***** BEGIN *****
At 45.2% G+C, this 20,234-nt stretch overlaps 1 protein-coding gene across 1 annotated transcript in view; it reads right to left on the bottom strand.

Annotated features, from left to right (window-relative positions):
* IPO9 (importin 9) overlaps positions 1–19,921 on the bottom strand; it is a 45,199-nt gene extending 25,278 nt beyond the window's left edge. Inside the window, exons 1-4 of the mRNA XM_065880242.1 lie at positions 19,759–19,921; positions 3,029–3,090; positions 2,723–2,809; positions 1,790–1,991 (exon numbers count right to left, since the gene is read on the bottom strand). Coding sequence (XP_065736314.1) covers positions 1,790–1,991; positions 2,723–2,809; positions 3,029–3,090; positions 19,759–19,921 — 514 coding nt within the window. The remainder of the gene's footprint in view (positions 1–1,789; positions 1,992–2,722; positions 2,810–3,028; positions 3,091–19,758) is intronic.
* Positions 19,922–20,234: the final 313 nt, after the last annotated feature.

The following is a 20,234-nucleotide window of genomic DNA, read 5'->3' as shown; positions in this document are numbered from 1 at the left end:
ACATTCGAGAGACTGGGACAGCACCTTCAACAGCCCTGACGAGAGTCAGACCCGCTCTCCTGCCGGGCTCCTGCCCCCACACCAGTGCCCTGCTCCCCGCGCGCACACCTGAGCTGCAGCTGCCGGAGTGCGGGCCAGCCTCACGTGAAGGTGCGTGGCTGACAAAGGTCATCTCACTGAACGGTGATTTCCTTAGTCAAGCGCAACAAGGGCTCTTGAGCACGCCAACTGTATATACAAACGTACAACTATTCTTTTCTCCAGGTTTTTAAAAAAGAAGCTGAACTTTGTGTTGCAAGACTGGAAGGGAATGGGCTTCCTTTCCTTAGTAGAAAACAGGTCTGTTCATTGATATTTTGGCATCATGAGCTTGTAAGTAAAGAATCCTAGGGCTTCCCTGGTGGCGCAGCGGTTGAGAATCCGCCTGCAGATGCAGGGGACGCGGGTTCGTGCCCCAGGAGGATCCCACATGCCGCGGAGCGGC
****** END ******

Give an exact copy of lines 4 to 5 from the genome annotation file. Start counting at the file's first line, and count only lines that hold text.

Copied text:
* Positions 19,922–20,234: the final 313 nt, after the last annotated feature.

The following is a 20,234-nucleotide window of genomic DNA, read 5'->3' as shown; positions in this document are numbered from 1 at the left end: